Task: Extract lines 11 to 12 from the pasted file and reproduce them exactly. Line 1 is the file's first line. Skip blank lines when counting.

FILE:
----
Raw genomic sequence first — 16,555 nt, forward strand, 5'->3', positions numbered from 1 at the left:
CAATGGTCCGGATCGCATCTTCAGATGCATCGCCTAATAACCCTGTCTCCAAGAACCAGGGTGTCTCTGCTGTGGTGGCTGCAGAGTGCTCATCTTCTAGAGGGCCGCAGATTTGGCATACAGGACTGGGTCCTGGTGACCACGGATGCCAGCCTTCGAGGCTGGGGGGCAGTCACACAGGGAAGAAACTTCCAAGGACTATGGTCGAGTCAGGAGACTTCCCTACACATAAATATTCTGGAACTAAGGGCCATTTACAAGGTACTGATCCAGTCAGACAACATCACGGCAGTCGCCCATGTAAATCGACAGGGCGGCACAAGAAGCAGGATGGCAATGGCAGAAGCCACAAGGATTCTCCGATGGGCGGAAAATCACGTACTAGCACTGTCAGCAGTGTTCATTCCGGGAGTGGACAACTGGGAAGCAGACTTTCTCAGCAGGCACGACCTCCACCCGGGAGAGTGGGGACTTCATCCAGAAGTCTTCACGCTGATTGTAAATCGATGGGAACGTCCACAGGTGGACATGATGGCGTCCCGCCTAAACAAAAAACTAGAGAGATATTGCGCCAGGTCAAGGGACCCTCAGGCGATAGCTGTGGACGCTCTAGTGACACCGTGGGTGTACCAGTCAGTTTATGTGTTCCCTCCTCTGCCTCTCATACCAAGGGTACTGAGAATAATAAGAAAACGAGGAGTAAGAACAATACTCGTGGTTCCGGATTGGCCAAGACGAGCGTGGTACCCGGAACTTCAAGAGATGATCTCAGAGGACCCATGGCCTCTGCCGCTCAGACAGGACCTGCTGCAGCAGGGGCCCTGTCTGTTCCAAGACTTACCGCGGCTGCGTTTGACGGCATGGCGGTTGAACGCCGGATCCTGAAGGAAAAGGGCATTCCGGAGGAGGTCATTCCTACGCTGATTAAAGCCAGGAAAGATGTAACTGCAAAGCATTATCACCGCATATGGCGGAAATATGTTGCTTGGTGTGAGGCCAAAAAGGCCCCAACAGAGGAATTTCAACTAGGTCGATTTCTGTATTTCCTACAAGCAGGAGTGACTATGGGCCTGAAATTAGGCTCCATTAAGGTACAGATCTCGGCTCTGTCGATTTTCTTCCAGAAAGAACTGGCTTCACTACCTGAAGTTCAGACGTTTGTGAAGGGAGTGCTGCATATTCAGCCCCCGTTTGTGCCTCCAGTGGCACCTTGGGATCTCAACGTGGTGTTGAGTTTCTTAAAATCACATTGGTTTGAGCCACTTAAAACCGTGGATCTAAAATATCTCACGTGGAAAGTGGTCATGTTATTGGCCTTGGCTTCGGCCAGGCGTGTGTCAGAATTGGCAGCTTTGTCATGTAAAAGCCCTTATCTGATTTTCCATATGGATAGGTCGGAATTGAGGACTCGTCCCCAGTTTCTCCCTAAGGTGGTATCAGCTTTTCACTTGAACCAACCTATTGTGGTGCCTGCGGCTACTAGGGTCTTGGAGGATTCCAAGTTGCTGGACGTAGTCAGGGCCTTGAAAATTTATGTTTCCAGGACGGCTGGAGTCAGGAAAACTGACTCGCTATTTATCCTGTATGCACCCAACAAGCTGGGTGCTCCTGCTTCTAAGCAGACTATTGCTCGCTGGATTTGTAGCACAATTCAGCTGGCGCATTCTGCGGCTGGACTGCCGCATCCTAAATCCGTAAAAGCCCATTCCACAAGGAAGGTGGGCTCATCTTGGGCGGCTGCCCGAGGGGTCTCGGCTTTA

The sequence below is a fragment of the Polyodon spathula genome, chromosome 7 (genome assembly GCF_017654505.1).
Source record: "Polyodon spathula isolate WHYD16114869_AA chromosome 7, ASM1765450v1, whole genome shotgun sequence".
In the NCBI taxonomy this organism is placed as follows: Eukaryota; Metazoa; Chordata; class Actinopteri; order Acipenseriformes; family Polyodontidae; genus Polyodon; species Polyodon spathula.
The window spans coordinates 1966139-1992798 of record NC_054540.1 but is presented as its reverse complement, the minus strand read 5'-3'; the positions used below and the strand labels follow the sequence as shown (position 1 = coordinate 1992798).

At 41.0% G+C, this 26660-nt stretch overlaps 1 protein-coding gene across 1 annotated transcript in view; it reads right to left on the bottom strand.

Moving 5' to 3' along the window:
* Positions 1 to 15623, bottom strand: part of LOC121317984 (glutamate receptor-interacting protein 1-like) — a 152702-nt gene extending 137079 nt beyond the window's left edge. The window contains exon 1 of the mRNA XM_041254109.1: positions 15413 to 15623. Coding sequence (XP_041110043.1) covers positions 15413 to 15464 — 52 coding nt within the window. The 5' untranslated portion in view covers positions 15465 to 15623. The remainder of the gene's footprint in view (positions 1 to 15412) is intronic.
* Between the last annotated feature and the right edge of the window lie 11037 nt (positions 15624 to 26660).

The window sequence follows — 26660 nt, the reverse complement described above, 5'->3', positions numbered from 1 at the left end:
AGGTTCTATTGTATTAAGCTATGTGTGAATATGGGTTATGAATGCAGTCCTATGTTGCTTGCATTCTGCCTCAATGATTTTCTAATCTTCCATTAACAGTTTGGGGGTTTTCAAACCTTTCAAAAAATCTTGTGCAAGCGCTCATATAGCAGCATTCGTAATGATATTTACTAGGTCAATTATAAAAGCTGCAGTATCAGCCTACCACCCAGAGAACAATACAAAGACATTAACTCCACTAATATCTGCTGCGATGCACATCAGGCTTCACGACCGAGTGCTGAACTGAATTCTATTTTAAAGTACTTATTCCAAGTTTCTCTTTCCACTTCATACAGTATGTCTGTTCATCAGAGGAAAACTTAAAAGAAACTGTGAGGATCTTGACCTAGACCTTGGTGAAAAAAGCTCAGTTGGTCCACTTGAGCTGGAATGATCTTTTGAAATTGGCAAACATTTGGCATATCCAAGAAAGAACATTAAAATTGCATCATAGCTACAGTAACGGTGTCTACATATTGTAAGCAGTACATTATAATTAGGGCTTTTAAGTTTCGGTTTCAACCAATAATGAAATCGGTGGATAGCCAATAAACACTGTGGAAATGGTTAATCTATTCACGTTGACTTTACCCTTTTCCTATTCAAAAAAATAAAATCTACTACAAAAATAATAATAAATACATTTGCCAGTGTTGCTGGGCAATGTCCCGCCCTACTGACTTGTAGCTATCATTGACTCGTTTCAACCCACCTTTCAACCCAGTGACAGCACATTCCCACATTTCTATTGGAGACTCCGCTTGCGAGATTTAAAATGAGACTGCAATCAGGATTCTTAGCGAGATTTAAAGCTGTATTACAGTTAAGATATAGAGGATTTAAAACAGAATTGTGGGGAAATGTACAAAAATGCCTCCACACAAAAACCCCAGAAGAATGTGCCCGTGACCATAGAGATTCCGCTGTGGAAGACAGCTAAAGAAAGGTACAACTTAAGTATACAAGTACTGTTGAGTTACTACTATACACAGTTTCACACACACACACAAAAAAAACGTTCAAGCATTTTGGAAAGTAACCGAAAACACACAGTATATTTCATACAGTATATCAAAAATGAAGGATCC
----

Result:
The window sequence follows — 26660 nt, the reverse complement described above, 5'->3', positions numbered from 1 at the left end:
AGGTTCTATTGTATTAAGCTATGTGTGAATATGGGTTATGAATGCAGTCCTATGTTGCTTGCATTCTGCCTCAATGATTTTCTAATCTTCCATTAACAGTTTGGGGGTTTTCAAACCTTTCAAAAAATCTTGTGCAAGCGCTCATATAGCAGCATTCGTAATGATATTTACTAGGTCAATTATAAAAGCTGCAGTATCAGCCTACCACCCAGAGAACAATACAAAGACATTAACTCCACTAATATCTGCTGCGATGCACATCAGGCTTCACGACCGAGTGCTGAACTGAATTCTATTTTAAAGTACTTATTCCAAGTTTCTCTTTCCACTTCATACAGTATGTCTGTTCATCAGAGGAAAACTTAAAAGAAACTGTGAGGATCTTGACCTAGACCTTGGTGAAAAAAGCTCAGTTGGTCCACTTGAGCTGGAATGATCTTTTGAAATTGGCAAACATTTGGCATATCCAAGAAAGAACATTAAAATTGCATCATAGCTACAGTAACGGTGTCTACATATTGTAAGCAGTACATTATAATTAGGGCTTTTAAGTTTCGGTTTCAACCAATAATGAAATCGGTGGATAGCCAATAAACACTGTGGAAATGGTTAATCTATTCACGTTGACTTTACCCTTTTCCTATTCAAAAAAATAAAATCTACTACAAAAATAATAATAAATACATTTGCCAGTGTTGCTGGGCAATGTCCCGCCCTACTGACTTGTAGCTATCATTGACTCGTTTCAACCCACCTTTCAACCCAGTGACAGCACATTCCCACATTTCTATTGGAGACTCCGCTTGCGAGATTTAAAATGAGACTGCAATCAGGATTCTTAGCGAGATTTAAAGCTGTATTACAGTTAAGATATAGAGGATTTAAAACAGAATTGTGGGGAAATGTACAAAAATGCCTCCACACAAAAACCCCAGAAGAATGTGCCCGTGACCATAGAGATTCCGCTGTGGAAGACAGCTAAAGAAAGGTACAACTTAAGTATACAAGTACTGTTGAGTTACTACTATACACAGTTTCACACACACACACAAAAAAAACGTTCAAGCATTTTGGAAAGTAACCGAAAACACACAGTATATTTCATACAGTATATCAAAAATGAAGGATCC